Can i be on my parents auto insurance policy if ive moved out?

Can i be on my parents auto insurance policy if ive moved out?

I didnt change my address at the DMV when i moved out because im planning on moving back with them this summer. But i got a new car and the dealership changed my address at the DMV To my boyfriends apartment (i do live there mostly) :( so i got the sticker for my ID in the mail and im worried now that i cant be covered under my parents auto insurance if my address has changed at the DMV from their household.


If you got a new car and it is titled in your name you will not be able to insure it on their policy. However, they can and should still list you as a driver on their policy if you have regular use of their car.Source(s):...


If they authorize, probably.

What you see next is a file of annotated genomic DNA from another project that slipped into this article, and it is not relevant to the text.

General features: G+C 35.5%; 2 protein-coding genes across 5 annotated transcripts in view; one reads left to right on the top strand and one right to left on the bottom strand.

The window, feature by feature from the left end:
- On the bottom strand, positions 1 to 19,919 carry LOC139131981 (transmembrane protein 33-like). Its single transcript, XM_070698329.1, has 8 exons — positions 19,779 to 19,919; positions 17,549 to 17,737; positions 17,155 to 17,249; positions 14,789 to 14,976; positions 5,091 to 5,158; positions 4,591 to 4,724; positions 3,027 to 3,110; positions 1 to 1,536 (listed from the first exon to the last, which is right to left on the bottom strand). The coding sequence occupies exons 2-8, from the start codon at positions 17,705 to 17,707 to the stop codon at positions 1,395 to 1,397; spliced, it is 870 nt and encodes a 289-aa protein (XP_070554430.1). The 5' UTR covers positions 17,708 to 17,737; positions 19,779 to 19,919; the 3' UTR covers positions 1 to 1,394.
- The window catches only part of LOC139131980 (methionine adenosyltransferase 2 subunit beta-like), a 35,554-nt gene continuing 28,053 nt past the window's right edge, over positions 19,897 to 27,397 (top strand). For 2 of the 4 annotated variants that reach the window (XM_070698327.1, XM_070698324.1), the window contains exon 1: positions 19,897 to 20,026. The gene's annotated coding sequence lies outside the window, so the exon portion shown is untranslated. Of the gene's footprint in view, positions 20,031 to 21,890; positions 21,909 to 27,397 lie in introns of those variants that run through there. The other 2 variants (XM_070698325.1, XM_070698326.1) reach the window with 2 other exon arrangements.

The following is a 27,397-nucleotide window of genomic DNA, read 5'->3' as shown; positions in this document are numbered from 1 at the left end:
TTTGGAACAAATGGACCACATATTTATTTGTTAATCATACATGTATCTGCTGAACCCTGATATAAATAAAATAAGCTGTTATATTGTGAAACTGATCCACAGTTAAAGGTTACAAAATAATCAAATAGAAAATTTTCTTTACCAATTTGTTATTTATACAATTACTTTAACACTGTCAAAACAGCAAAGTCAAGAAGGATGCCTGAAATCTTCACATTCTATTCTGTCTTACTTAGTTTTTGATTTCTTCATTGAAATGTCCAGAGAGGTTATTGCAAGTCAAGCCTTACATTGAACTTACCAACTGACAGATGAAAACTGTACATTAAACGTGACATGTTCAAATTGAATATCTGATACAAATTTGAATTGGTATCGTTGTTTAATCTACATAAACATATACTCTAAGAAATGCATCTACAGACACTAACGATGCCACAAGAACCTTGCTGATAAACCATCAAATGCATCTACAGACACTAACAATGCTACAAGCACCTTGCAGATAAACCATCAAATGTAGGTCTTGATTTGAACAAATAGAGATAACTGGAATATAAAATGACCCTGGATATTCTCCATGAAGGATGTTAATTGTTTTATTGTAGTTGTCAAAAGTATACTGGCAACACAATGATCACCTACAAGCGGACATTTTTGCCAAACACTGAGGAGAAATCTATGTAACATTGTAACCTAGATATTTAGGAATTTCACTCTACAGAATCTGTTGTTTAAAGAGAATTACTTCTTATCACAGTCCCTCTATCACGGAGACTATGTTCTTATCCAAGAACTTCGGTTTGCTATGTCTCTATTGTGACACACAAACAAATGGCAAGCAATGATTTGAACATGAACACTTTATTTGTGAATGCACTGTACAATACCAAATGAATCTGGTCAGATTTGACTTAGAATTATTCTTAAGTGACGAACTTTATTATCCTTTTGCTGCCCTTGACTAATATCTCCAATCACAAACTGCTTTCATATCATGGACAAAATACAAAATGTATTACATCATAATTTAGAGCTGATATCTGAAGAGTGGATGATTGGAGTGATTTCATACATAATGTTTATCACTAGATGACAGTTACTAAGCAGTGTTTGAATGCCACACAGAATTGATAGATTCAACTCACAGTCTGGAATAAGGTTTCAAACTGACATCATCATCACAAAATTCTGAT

Before we talk about the address issue, let’s talk about your auto insurance coverage.You say you bought a new car, and I assume YOUR NAME is the only listed owner of this car. You did not mention if you paid cash for the car, or if you financed the car through a car loan company or bank. If there is a car loan, then the bank has a security interest in the car. And most likely, the car dealership would require you to secure insurance before you drove off the lot. (If you already had an insurance policy in your name, then you have temporary automatic coverage for any “newly acquired” vehicle, but that is limited to just a few days.)To insure any vehicle, you must have an “insurable interest.” And since you own the vehicle, you do have an insurable interest. However, your parents do not have an insurable interest in the car you just bought since you are (presumably) the only listed owner. Thus, your new can cannot be insured under your parents auto insurance.You have been an “insured driver” under your parents auto insurance, but I’m guessing you are not the “named insured.” Big difference. The “named insured” would likely be your mom and dad. I just wanted to clarify that. So if you buy a new car, it is NOT automatically covered under your parent’s auto insurance. (Because you are not the "named insured" on their policy.)If this new car was added to your parent’s auto insurance, then you are in serious potential trouble. Sometimes an insurance company will not realize who is the listed owner on the vehicle title, and they will allow the additional vehicle. But you are not safe. I handled a claim matching that scenario. After the accident, we found out the “named insured” did not own the vehicle (it was owned by his son), and so we RETRO-ACTIVELY VOIDED the policy, and REFUNDED the premium. We did NOT pay the claim.I mention this, because if you have your own auto insurance on your vehicle, then it becomes irrelevant whether or not you can still be listed as a driver on mom and dad’s auto insurance. It would not matter because you have your own auto insurance. The fact that you are asking this question raises serious RED FLAGS.===========Address Change Issue. It is not unusual for a young (college-aged) adult to live at home or temporarily live away from home. So this is not a huge issue. It sounds like it was not your intention to process an address change just yet. Okay, well, nothing is stopping you from submitting a new address change back to your parents’ home. And that applies to your vehicle title address. (It won’t change the coverage situation at all, but maybe if it doesn’t work out with your boyfriend going forward, you won’t have your renewal notice going to the wrong address.)